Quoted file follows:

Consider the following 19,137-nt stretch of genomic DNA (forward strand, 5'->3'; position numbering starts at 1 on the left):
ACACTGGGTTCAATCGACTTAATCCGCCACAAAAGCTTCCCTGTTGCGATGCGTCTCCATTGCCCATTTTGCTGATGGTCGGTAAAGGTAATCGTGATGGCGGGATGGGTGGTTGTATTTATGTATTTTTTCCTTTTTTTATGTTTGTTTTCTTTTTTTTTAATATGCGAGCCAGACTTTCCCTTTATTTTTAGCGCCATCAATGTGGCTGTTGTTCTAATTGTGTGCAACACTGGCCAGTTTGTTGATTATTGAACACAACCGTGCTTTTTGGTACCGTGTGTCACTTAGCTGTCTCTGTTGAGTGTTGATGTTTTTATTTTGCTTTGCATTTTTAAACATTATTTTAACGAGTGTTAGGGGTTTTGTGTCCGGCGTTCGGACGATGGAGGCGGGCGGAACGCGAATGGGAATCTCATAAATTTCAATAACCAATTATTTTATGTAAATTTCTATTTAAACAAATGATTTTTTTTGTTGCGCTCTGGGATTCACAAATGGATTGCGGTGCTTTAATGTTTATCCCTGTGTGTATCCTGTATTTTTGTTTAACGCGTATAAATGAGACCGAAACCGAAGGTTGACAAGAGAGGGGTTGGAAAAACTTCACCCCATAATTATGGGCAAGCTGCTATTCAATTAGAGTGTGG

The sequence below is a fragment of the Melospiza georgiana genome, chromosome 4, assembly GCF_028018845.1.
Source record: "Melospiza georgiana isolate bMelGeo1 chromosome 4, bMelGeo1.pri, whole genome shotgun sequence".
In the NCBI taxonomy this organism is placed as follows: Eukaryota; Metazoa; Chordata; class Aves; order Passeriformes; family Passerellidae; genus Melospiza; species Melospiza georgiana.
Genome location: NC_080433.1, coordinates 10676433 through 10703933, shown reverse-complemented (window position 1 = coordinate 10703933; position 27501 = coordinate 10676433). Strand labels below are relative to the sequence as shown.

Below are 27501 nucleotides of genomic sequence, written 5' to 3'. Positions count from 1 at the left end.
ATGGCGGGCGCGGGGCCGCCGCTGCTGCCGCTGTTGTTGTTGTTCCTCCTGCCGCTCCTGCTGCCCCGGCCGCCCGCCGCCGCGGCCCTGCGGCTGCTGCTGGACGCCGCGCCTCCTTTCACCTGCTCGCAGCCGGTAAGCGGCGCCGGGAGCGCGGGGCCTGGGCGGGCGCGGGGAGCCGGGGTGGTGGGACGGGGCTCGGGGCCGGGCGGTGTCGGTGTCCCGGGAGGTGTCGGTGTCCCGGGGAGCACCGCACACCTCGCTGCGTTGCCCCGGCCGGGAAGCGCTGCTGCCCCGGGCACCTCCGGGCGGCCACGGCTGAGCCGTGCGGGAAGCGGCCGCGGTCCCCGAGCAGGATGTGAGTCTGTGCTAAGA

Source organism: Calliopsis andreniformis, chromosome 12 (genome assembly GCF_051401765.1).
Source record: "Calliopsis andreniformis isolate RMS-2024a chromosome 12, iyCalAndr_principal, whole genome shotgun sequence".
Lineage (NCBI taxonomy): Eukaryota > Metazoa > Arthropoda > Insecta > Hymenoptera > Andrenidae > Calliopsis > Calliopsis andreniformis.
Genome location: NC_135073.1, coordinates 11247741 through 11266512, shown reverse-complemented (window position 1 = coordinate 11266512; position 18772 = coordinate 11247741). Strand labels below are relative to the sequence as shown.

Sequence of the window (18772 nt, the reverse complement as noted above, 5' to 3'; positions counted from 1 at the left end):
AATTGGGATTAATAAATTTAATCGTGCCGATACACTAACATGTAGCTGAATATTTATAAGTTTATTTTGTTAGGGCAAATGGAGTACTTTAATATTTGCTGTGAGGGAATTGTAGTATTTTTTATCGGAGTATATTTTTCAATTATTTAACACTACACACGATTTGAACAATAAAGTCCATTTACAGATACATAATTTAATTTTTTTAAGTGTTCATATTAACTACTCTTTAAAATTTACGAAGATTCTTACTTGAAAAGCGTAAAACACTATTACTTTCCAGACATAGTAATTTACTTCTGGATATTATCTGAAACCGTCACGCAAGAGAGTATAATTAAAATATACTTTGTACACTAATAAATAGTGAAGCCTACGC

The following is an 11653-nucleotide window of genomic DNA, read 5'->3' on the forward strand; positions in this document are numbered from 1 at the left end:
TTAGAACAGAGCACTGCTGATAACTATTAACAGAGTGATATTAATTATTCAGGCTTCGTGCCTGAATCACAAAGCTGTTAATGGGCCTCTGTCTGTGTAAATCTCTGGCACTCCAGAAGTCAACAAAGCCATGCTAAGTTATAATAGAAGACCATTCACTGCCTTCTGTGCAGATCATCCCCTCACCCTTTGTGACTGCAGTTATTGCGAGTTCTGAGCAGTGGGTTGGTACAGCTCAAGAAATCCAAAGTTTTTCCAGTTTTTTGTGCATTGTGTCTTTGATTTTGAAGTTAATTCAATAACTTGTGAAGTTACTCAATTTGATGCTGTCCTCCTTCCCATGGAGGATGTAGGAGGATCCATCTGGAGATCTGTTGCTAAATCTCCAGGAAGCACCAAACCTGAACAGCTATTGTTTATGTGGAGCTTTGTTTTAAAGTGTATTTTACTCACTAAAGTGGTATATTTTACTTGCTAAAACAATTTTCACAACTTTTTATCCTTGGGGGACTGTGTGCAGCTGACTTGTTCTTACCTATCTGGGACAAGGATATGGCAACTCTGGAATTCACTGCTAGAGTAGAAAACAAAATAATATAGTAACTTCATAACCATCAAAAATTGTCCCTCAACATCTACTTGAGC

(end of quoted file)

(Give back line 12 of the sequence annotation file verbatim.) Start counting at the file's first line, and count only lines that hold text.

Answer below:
Genome location: NC_135073.1, coordinates 11247741 through 11266512, shown reverse-complemented (window position 1 = coordinate 11266512; position 18772 = coordinate 11247741). Strand labels below are relative to the sequence as shown.